Among PatSnap’s customers are electric vehicle (EV) technology developers, autonomous vehicle (AV) developers and more. “Production lines were affected, and the supply and distribution of essential parts was disrupted. Wuhan is an important hub for parts production, and so while on paper some companies have returned to work, there are still big difficulties.” Part of the reason for this is the patchwork of restrictions across China, with certain parts of the country still enforcing some limitations.
Among other things, he adds, COVID-19 has made the return of production into the local supply chain a priority for some. With many markets experiencing the chaos of COVID-19 at different rates and over different timeframes, international supply chains have been thrown into chaos. Bringing local supply chains back online is far easier to co-ordinate, points out Tiong, and he sees a role for offerings like PatSnap in restructuring these supply chains in a post-COVID world. With second waves of the disease expected, and the threat of pandemics now better understood, the industry will be looking to protect itself from future occurrences as much as possible.
In addition, PatSnap’s data shows that venture capital investment, on which many start-ups and companies in the future mobility space rely, has dropped with the onset of the crisis. But importantly, says Tiong, the drop has been relatively small compared with some other industries.
Many of our customers are based in China, the first nation to be hit by COVID-19, and while in some respects they are returning to normal, conversations with our automotive customers suggest the impact has been huge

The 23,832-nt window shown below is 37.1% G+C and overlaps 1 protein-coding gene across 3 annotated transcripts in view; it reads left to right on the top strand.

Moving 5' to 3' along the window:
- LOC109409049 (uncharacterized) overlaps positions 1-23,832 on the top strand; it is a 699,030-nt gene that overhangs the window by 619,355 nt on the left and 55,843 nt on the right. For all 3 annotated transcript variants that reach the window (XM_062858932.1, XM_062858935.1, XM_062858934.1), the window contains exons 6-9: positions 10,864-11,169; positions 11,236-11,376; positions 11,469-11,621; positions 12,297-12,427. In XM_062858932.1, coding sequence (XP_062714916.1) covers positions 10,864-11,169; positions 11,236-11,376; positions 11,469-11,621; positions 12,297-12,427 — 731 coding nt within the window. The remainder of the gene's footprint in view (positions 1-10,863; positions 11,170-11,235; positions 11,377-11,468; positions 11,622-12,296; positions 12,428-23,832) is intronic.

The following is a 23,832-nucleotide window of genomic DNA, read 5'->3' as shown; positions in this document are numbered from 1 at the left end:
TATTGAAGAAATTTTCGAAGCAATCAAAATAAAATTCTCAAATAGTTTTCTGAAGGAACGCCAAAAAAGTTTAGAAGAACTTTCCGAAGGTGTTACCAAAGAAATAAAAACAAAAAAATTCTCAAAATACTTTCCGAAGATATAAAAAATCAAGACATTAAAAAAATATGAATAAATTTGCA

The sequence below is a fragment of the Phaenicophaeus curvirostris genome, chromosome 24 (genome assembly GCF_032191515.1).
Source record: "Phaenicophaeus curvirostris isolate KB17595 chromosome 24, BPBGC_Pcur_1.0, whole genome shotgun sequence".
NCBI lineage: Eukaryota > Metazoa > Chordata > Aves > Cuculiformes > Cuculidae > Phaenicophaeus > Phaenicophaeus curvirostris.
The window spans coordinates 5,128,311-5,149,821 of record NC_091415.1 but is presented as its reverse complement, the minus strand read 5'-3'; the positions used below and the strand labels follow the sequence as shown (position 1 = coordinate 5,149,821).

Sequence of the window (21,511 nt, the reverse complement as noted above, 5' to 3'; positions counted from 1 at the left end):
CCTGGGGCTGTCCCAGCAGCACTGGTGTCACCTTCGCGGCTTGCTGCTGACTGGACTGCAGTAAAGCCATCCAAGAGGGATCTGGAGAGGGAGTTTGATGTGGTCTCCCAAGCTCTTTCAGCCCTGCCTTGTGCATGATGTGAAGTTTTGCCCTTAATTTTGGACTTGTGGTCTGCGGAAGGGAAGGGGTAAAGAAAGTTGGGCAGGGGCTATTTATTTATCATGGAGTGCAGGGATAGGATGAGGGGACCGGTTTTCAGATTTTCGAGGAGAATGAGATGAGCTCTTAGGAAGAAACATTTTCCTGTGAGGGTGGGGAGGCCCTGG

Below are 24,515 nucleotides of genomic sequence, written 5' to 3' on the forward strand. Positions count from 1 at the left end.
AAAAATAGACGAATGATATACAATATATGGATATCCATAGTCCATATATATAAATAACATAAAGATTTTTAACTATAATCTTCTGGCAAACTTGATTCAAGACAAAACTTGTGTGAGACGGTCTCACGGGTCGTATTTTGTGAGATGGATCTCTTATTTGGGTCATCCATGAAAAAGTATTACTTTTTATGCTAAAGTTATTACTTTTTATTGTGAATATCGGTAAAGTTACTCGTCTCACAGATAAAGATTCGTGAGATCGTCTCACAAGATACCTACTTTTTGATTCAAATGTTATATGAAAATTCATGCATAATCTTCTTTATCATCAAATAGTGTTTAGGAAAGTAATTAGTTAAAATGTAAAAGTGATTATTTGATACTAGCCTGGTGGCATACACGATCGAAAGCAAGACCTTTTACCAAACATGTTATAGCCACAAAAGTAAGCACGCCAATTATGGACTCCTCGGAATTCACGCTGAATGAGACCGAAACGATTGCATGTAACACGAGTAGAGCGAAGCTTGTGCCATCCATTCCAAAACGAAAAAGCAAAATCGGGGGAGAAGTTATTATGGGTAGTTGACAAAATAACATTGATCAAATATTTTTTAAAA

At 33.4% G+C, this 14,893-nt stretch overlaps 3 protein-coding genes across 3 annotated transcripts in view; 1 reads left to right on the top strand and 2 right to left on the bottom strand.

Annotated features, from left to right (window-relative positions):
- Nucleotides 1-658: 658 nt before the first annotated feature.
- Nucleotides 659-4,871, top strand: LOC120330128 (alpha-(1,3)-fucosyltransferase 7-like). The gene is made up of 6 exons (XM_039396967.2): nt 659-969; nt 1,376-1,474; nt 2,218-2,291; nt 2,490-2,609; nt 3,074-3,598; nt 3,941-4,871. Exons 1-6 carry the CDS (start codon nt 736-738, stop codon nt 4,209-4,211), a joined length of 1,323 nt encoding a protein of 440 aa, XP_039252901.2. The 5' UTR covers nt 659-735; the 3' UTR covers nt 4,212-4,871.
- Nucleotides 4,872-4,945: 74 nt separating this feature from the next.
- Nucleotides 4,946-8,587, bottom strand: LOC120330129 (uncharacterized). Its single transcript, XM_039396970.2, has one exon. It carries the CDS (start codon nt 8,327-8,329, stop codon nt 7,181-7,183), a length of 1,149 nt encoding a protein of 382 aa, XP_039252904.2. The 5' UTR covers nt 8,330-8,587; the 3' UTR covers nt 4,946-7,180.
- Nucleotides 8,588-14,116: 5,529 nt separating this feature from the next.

“Investors still see a space for the autonomous vehicle,” he suggests. This backs one narrative that predicts an acceleration for AV development, particularly when it comes to goods and delivery. Several services and trials are already on the streets of cities worldwide, from developers including Pony.AI, Yandex and Nuro.
COVID-19 will eventually pass. What will not change is the fact that the automotive industry is going through a greatly transformative time. “The automotive industry is changing such that an automaker’s biggest competitor is no longer another GM, or another another VW: it’s Google, or Apple,” he says. COVID-19 is creating great uncertainty, and business leaders will move to cut costs wherever possible, but right now the automotive industry cannot afford to let up on innovation if it hopes to compete effectively.
As such, Tiong views insight and analysis on tech companies, R&D and their patents as more essential than ever. With money tight, automakers will have limited opportunity to get things right when picking who they work with and what they develop. Connected innovation intelligence, concludes Tiong, will allow mobility companies to put their eggs in fewer baskets, and retain a competitive edge at a time of great belt-tightening.